Will that trigger the heart attack I fear? Probably!

Will the patient be better prepared for a reversal of the Dollar-carry trade if we better regulate derivatives before then? Absolutely!

I wish it wasn’t so boring that Congress cannot pay attention . . . paging Dr. Bernanke!

Friday, November 13, 2009

Why did we send in the clowns?

Late last year, a client wisely predicted that China would emerge from the crisis before the U.S. His reasoning was interesting. He thought that great problems require great decisions, but that the U.S cannot make great decisions like China, which is governed by engineers, while the U.S. is governed by lawyers. I've thought about this alot!

Yesterday, I heard from David Gergen, advisor to five different U.S presidents, of both parties. He pointed out that our founding fathers intentionally created a difficult legislative process. However, they had no expectation that the process would later be made ever more difficult with (1) the problem of filibusters, requiring 60 votes instead of 51, (2) the complexity of requiring CBO analysis of all spending bills, (3) the pointless "food fights" created by the media to sell advertising and (4) the "quiet conspiracy" between Republicans and Democrats to protect safe seats during re-districting every ten years, which pushes candidates to the extremes instead of the center.

If the founding fathers could have seen what would happen, would thay have made the legislating process so difficult? But is it too late to send in the engineers?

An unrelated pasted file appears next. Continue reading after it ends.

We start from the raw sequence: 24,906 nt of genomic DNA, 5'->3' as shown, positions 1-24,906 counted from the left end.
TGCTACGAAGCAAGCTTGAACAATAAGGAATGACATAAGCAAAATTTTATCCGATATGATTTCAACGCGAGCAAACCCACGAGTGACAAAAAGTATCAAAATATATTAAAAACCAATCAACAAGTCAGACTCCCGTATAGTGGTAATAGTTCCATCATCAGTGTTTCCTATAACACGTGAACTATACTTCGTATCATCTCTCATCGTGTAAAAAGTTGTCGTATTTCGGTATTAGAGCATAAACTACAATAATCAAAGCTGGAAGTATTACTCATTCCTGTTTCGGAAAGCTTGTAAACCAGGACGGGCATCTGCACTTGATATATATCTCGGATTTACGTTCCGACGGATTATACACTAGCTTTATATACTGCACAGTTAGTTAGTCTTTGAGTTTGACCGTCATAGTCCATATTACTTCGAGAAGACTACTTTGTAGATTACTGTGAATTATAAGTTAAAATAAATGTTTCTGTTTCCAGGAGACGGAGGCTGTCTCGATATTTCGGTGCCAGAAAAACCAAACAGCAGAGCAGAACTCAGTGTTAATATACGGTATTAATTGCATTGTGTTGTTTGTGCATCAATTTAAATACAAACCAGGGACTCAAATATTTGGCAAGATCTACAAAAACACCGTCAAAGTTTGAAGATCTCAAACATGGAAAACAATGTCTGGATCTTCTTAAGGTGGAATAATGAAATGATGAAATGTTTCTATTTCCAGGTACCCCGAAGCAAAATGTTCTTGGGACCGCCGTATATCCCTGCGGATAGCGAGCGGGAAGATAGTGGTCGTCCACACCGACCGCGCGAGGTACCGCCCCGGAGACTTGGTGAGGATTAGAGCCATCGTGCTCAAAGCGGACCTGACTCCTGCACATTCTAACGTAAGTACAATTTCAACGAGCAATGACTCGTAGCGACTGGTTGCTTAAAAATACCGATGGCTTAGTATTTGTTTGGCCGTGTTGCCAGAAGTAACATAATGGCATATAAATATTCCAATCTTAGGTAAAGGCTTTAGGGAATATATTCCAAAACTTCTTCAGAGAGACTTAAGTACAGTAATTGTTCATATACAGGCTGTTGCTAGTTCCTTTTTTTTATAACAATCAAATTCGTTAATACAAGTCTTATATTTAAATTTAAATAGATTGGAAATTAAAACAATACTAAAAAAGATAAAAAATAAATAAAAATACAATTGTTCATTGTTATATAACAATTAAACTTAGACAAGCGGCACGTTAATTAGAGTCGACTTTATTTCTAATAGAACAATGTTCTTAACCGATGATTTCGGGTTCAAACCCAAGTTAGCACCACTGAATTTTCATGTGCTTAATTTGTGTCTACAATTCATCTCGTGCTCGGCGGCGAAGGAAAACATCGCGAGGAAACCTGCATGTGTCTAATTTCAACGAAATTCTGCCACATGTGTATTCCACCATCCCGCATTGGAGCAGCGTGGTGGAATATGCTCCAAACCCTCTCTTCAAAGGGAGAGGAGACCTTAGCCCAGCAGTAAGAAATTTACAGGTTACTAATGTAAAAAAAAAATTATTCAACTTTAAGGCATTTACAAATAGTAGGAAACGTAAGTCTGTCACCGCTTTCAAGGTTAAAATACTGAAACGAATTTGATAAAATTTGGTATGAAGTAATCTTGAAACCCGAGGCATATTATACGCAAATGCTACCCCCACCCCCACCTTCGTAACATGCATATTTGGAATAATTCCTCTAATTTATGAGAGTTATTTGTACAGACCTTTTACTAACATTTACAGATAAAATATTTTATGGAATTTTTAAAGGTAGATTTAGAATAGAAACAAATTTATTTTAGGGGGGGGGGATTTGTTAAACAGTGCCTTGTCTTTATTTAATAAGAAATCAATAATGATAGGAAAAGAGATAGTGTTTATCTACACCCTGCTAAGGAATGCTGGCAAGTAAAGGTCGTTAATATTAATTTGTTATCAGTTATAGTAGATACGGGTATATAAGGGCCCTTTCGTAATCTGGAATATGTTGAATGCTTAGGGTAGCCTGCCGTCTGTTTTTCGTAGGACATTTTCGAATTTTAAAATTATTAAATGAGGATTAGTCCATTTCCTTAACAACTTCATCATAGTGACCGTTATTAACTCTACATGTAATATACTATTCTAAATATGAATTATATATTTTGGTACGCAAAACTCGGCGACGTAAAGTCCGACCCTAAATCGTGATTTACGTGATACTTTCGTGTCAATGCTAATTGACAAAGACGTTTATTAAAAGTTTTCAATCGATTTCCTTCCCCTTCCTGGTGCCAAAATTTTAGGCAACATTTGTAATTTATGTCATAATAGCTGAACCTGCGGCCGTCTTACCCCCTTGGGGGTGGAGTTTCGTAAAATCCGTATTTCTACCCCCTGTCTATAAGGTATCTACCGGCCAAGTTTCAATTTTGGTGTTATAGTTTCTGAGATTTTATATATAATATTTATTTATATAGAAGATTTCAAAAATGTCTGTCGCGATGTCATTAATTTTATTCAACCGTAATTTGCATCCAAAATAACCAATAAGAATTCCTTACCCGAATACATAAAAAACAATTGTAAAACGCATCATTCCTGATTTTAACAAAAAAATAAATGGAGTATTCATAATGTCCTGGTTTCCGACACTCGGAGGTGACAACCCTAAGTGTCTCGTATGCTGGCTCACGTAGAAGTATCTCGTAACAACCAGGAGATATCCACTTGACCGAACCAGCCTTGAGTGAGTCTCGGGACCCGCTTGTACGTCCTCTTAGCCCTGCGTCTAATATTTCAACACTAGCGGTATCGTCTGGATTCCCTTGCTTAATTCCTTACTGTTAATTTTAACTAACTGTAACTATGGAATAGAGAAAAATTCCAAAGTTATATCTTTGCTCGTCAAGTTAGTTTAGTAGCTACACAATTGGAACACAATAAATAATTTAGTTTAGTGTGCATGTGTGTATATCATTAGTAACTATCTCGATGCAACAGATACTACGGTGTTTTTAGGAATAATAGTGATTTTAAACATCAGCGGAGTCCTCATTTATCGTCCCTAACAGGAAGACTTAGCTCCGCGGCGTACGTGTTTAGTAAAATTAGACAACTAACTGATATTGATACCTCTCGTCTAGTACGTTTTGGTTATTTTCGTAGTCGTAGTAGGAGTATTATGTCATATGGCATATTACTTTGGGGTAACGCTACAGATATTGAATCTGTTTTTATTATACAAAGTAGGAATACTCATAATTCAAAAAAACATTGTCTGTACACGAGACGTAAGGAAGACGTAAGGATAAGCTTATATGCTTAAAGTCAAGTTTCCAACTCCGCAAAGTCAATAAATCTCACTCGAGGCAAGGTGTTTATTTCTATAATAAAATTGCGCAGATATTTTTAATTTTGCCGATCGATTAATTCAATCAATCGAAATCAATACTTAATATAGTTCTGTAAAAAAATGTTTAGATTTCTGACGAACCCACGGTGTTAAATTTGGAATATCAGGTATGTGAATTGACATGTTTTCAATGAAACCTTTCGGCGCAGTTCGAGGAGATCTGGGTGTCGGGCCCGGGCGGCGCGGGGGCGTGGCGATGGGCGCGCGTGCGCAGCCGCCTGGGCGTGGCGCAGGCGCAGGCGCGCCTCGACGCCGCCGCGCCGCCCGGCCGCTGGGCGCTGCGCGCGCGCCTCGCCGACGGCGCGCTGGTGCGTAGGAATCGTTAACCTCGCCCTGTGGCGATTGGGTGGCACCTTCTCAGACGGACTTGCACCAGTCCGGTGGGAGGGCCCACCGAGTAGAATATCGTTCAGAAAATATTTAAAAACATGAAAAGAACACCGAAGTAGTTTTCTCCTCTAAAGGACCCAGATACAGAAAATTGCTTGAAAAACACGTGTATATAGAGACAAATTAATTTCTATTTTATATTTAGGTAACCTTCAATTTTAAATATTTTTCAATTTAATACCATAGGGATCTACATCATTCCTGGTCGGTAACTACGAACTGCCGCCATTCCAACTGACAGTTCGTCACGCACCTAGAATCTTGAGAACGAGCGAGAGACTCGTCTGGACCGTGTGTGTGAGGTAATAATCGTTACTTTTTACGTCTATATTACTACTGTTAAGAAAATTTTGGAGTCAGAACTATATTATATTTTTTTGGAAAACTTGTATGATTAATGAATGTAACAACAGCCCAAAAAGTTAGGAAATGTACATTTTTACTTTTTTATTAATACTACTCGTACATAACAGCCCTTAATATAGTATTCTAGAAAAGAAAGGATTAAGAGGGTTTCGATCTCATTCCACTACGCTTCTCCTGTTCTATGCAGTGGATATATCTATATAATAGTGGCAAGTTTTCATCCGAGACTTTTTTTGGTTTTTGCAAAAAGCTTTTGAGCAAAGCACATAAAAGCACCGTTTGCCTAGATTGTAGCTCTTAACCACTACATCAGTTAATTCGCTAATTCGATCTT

Thursday, November 12, 2009

But, what is the recipe?

Today, I listened to one of my favorite thought leaders, John Mauldin of Dallas, author of Bull's Eye Investing. He spoke of the difficult state of the U.S. economy and the few but painful choices we have:

1. The Argentine Solution - induce hyper-inflation to "inflate away"
the huge indebtedness of our country. He gave this a 1% probability.

2. The Austrian Solution - induce a collapse to eliminate the weak,
effectively flushing away the problems but creating 30%
unemployment now,while insuring the good times will return sooner.
He also gave this a 1% probability.

3. The Eastern Europe Solution - following the Soviet collapse,
that part of Europe had no choice but to make huge re-structuring
changes. However, given our inability to re-structure the health
care system, which "everybody agrees needs to be re-structured",
how can the U.S. effectively make the necessary decisions within
our current political system.

4. The Glide-Path Solution – announce an exit strategy for the huge
government deficit to expect an eventual return to the good times
at some point in the future, without trashing the dollar in the
meantime. This, he said, is our best hope!

My judgment is that he is correct, but we will have to experience all of the above before the good times return. We will experience significant inflation, as soon as deflation is eliminated. We will allow some companies to fail, as we did with Lehman. (We should have allowed GM to fail.) We will make some re-structuring decisions, e.g., health care, energy, or whatever. (The real restructuring we need is to improve our decision-making system, which was devised in the 18th century.) And, of course, the Fed has already made numerous comments about devising an exit strategy but cannot put a timeline on it, for obvious reasons.

It is not a simple trade-off between raising taxes or cutting spending. There are real strategies to be implemented.

Q: Which one is best?
A: All of the above!